One of the great tragedies of me never being rich is that I don’t get to have a shot at some of the purchases that the upper one percent do. Now in the defense of many of these spendthrifts that you’re about to read about, most of the proceeds go to worthy charities, so let’s not get too heavy with the rich-people-suck vitriol. Nevertheless, it must be nice to afford this kind of swag.
Macallan ‘M’ Decanter 6-Litre Imperiale Single Malt Whisky, $628,205
Here’s a predicament. You spring for a bottle of single malt scotch. It costs you just north of $628,000. What do you do? Drink it, or let it sit on the shelf unopened for another generation or two? That’s the question that an auction buyer will have to answer after winning a Macallan ‘M’ Decanter 6-litre Imperiale single malt whisky for the sum of $628,205.
The purchase was made over the weekend at a Sotheby’s auction in Hong Kong, setting a world record for the most expensive single malt whiskey ever sold. According to NBC News, only four Imperiale “M” Decanters were ever made by the Scottish distillery. Sotheby’s has confirmed that the proceeds from the sale will go to support numerous Hong Kong charities.
2015 Ford Mustang, $300,000
Would you pay $300k for a brand new Mustang? Someone just did. The unnamed bidder is the first to get his/her hands on the 2015 model, which likely sold for a tenth of the actual price (once Ford finally announces the price point).
The 2014 GT sells for $31,210, and the ’15 that just sold is also a GT. The sale was made at the 2014 Barrett-Jackson collector car auction in Scottsdale, Arizona. As far as specs go, we’ve seen a lot more powerful sell for less. This one is a 5.0-liter V8 that produces 420 horsepower and 390 lb-ft. of torque. Proceeds will go to help the Juvenile Diabetes Research Foundation.
Bay Psalm Book, $14.1 Million
David M. Rubenstein of the Carlyle Group bears the distinction of owning the most expensive book ever to sell at auction. According to the New York Times, the little volume of psalms is one of only 11 known to exist out of roughly 1,700 printed by 17th-century Puritans in Massachusetts. Rubenstein paid a whopping $14,165,000 at an auction in November 2013.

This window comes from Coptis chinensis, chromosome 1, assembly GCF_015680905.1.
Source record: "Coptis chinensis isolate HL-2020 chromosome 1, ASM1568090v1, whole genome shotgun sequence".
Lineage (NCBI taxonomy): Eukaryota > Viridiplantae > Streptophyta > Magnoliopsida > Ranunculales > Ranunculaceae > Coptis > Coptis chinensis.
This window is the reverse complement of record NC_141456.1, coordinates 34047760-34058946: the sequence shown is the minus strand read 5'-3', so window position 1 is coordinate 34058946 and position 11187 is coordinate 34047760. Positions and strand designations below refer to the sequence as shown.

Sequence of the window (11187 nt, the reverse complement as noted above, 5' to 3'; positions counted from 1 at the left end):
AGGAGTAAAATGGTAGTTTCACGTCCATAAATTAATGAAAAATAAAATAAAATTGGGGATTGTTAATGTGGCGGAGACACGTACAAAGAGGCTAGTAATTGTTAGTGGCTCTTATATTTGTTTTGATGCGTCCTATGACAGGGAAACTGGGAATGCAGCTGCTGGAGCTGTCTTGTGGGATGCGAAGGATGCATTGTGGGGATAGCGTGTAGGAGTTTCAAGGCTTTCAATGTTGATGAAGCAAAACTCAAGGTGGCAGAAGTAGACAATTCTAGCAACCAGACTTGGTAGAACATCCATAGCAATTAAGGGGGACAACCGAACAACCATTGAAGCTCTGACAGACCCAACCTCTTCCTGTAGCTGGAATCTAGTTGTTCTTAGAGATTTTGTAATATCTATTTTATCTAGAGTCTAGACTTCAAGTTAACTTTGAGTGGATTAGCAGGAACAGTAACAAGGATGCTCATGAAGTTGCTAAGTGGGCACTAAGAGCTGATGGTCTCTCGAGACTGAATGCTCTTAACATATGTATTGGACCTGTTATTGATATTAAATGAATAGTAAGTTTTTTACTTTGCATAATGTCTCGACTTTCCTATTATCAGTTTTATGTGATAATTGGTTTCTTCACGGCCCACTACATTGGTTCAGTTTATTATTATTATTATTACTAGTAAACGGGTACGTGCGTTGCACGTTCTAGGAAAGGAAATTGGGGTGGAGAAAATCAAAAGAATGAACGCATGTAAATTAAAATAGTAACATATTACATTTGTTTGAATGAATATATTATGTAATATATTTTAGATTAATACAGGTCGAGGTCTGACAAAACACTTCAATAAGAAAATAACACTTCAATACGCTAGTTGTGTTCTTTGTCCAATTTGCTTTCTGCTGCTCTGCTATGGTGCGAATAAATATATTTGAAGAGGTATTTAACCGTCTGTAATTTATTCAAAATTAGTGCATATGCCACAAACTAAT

The book is known as the Bay Psalm Book. The Carlyle Group is an investment firm in Washington. Rubenstein’s previous purchases have included historical documents like a copy of the Magna Carta for $21 million.
Michael Schumacher’s 1998 Ferrari F300, $1.7 Million
Want a chance to drive Michael Schumacher’s 1998 Ferrari F300? You’ll need at least $1.7 million because that’s what it recently sold for at a Scottsdale auction. The car comes complete with a letter of authenticity affirming that Schumacher drove the car 38 times during the ’98 campaign.
“As an actual verified Ferrari that has been piloted by seven-time World Champion Michael Schumacher, we believe the 1998 F300 Chassis 183 was an integral part in re-establishing Scuderia Ferrari’s dominance in Formula 1 racing,” the company said in a statement.
Schumacher has been in a medically induced coma since a fall around New Year’s that he suffered while on holiday in the Alpine resort of Meribel. Doctors and family are hopeful for his condition, considering him “stable” at this time.
Brasher Doubloon, $4.5 Million
Any Raymond Chandler fans in the house? If so, and if you remember a little number he wrote called The High Window, then you may want this piece that recently sold at auction for $4.5 million. It’s the legendary gold coin — the first of its kind ever minted in the US — the Brasher doubloon.
According to Fox News, the Brasher doubloon was minted for general circulation in 1787 by New York City silversmith Ephraim Brasher. Brasher lived within walking distance of George Washington after the Revolutionary War (about two doors down).
In The High Window, P.I. Philip Marlowe investigates the doubloon’s theft from the home of a wealthy widow.